Amb. Howard Jeter, retired Career Minister of 27 years of distinguished career and wealth of experience, is the former U.S ambassador to Botswana (1993 to 1996) and to Ethiopia. He assisted them in transitioning to democracy.
Ambassador Jeter championed the peace and reconciliation as the President’s Special Envoy to Liberia, Director of West African Affairs, and Deputy Assistant Secretary for African Affairs from 1996 to 2000. During his service at the Department of State, the Bureau of Oceans, International Environmental and Scientific Affairs, he specialized and dealt on issues such as the law of the sea. He also served as the Deputy Chief of Mission in Namibia from 1990 to 1993, the Charge d’Affaires in 1992, Deputy Chief of Mission and Charge d’Affairs in Lesotho, where he held several political, economic, commercial, and consular positions in several appointments U.S embassies in Mozambique, Tanzania, Windhoek, Namibia.
To honor his achievements, Ambassador Jeter has received the following awards: Presidential Meritorious Service Award, State Department Superior Honor Awards, Senior Foreign Service Performance Awards, and Rainbow/PUSH Coalition Charles Diggs Award for the Promotion of U.S.-Africa Policy and the prestigious Bennie Trailblazer Award from Morehouse College.
Ambassador Jeter belongs to the Phi Beta Kappa, the American Foreign Service Association, and the Council on Foreign Relations. He is multilingual. His languages include Portuguese, Swahili, and French. He is married to Donice, and they are blessed with two children Malaika and Jason.
Former Late United States (U.S.) ambassador to Gambia and brother of Roots author Alex Haley, was the second African American to graduate from the University of Arkansas Law School in 1952 at the height of Jim Crow. Alex had described Ambassador Haley as “The Man Who Wouldn’t Quit” in an article for the March 1953 edition of Readers Digest about Late Ambassador Haley’s experiences at the U.A. School of Law”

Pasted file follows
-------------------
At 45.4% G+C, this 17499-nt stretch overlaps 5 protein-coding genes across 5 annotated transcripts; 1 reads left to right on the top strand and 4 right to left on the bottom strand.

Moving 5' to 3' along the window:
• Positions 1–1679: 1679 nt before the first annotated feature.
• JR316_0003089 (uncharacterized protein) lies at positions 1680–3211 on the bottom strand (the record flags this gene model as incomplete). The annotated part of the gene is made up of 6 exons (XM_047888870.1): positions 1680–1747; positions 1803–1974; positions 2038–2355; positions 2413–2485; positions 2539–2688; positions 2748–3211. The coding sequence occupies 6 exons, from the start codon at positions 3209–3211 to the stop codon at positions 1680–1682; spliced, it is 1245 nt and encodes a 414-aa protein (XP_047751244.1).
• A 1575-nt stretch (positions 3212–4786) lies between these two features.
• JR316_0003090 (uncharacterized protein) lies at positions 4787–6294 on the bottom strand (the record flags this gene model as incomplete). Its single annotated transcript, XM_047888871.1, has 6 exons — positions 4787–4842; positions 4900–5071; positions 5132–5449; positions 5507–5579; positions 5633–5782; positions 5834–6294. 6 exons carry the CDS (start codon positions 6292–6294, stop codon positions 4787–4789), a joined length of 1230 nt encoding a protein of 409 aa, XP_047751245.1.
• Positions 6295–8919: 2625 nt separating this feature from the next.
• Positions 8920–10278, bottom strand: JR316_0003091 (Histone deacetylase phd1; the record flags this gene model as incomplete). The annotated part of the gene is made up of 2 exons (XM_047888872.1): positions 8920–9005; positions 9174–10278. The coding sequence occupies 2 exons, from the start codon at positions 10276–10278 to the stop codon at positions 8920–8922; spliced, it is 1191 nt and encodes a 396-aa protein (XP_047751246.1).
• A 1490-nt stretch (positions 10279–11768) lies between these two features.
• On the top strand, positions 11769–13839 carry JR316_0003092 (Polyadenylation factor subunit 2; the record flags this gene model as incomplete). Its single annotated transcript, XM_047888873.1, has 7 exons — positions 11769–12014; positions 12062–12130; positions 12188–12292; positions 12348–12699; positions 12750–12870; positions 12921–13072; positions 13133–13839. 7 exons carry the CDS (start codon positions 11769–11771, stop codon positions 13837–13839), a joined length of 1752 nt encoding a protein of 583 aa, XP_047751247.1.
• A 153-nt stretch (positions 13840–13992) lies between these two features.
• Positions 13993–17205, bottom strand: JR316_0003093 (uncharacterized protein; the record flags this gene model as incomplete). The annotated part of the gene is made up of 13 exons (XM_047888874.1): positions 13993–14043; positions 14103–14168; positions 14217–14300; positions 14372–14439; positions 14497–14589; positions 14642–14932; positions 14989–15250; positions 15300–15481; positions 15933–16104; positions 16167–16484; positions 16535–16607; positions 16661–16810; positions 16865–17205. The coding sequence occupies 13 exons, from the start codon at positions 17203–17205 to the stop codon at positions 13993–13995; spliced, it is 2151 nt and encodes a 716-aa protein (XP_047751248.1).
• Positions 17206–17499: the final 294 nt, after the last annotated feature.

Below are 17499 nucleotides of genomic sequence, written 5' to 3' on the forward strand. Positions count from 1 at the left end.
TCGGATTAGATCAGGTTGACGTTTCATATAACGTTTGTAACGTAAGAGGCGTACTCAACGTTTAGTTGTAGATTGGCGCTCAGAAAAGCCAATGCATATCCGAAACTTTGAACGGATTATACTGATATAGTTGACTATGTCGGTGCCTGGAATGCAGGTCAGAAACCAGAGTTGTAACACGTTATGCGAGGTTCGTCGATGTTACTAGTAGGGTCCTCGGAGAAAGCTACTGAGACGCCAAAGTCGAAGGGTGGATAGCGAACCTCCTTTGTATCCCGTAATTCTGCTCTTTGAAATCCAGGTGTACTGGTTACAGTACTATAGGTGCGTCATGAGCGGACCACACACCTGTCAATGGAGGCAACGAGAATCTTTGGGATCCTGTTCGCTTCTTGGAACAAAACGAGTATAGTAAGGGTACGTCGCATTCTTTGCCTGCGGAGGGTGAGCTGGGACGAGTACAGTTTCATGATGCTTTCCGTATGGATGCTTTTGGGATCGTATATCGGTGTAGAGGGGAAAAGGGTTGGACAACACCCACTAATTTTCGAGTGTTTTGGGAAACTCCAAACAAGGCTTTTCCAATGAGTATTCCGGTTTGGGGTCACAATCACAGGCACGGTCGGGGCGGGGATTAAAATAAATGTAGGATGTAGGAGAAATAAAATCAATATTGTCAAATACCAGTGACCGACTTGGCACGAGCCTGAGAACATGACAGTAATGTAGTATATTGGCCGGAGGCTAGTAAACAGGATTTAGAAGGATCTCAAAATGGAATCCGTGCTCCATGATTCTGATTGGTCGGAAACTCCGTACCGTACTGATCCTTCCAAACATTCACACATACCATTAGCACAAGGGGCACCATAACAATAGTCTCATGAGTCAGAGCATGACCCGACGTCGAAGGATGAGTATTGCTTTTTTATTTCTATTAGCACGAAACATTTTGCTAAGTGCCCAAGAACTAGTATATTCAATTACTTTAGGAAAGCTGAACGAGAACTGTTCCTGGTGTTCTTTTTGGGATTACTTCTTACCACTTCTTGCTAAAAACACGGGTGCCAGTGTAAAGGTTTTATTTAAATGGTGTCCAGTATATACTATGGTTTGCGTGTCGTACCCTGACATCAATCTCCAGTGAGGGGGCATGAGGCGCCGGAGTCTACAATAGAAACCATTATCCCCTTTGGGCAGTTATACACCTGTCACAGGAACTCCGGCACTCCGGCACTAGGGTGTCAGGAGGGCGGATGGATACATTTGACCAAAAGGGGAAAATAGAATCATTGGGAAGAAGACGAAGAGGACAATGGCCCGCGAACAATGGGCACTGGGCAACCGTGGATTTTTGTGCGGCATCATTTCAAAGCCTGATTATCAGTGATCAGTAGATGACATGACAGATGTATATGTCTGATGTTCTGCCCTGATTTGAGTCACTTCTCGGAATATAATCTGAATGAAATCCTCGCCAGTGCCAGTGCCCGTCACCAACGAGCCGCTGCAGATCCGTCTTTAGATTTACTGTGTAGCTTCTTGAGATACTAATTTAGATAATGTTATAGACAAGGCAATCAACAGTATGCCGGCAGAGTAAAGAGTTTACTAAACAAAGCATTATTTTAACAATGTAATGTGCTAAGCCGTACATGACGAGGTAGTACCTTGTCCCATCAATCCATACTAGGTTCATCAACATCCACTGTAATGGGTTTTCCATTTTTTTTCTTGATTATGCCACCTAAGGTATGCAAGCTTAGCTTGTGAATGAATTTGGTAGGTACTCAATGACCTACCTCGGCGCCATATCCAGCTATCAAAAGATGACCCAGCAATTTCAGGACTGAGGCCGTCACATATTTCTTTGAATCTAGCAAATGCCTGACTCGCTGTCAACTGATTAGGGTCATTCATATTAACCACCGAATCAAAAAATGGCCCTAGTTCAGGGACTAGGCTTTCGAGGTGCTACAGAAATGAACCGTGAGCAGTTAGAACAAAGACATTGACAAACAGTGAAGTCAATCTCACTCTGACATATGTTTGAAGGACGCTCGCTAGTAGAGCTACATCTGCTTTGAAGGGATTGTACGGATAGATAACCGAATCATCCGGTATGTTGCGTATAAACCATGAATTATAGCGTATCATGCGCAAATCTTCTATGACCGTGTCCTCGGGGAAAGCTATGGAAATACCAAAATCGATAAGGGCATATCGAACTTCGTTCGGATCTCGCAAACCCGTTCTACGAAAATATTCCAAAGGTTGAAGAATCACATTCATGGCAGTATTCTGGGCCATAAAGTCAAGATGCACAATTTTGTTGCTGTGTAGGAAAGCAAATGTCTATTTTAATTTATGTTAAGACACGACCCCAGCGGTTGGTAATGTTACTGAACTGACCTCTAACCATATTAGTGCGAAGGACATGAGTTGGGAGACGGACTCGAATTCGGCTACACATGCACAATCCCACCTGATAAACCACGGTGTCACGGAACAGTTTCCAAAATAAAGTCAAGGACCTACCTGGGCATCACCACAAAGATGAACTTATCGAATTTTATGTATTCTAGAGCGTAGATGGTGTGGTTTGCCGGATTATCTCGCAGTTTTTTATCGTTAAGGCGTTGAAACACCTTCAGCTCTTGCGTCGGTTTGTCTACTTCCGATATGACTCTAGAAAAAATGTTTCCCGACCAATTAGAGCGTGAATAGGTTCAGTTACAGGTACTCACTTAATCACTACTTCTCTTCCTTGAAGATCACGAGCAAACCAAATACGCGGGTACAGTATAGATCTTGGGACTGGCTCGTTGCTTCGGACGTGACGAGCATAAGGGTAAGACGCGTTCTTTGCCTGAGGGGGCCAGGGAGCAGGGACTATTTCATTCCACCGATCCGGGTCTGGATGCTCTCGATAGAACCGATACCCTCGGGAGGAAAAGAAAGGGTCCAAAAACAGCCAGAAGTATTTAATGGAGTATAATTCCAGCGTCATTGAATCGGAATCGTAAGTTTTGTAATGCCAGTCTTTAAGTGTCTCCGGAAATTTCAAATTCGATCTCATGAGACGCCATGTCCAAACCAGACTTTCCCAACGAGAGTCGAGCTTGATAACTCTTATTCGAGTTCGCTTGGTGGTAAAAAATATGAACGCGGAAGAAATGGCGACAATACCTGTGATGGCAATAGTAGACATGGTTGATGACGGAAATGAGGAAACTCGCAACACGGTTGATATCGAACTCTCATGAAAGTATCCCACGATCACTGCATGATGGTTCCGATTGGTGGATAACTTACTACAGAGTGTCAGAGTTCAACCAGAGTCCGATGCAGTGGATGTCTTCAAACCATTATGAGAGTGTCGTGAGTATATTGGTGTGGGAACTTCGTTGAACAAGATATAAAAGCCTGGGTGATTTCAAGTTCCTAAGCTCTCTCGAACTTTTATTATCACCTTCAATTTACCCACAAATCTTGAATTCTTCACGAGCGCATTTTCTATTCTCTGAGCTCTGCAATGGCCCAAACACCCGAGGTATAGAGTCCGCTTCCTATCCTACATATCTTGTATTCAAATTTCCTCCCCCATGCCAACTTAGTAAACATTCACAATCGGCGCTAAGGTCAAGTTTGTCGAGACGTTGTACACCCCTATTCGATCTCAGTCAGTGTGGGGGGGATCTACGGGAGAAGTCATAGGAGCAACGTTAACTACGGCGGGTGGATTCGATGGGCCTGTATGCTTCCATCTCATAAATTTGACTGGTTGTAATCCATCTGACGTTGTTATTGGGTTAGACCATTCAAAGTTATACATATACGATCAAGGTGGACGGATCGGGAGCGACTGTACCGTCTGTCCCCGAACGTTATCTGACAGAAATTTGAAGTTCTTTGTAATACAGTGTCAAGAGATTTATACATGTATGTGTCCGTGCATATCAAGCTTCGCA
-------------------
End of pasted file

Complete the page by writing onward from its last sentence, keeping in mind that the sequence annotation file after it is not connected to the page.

Late Ambassador Haley was appointed U.S. ambassador to Gambian by President William J. Clinton from September 1998 to July 2001. For Ambassador Haley, this symbolized a homecoming of a kind, as the story of his great-great-great-grandfather, Kunta Kinte whose 1767 capture by slave traders from Gambian, was retold in late Alex Haley’s Pulitzer winning novel “Roots” and later reenacted in Roots movie. The movie, which has been translated in every major language, was made into a T.V. series and viewed by over 1.5 billion people. “Roots initiated such widespread interest in genealogy research that Haley is considered to be the father of popular genealogy.” (http://www.kintehaley.org/rootshaleybio.html).
A Morehouse College Atlanta alum, Late Ambassador Haley, graduated a year after Martin Luther King. While he was named to the school’s Law Review Staff, his journal was recognized in a national completion. In addition, during his time at U and A and thereafter, Haley worked to break down racial divide in America.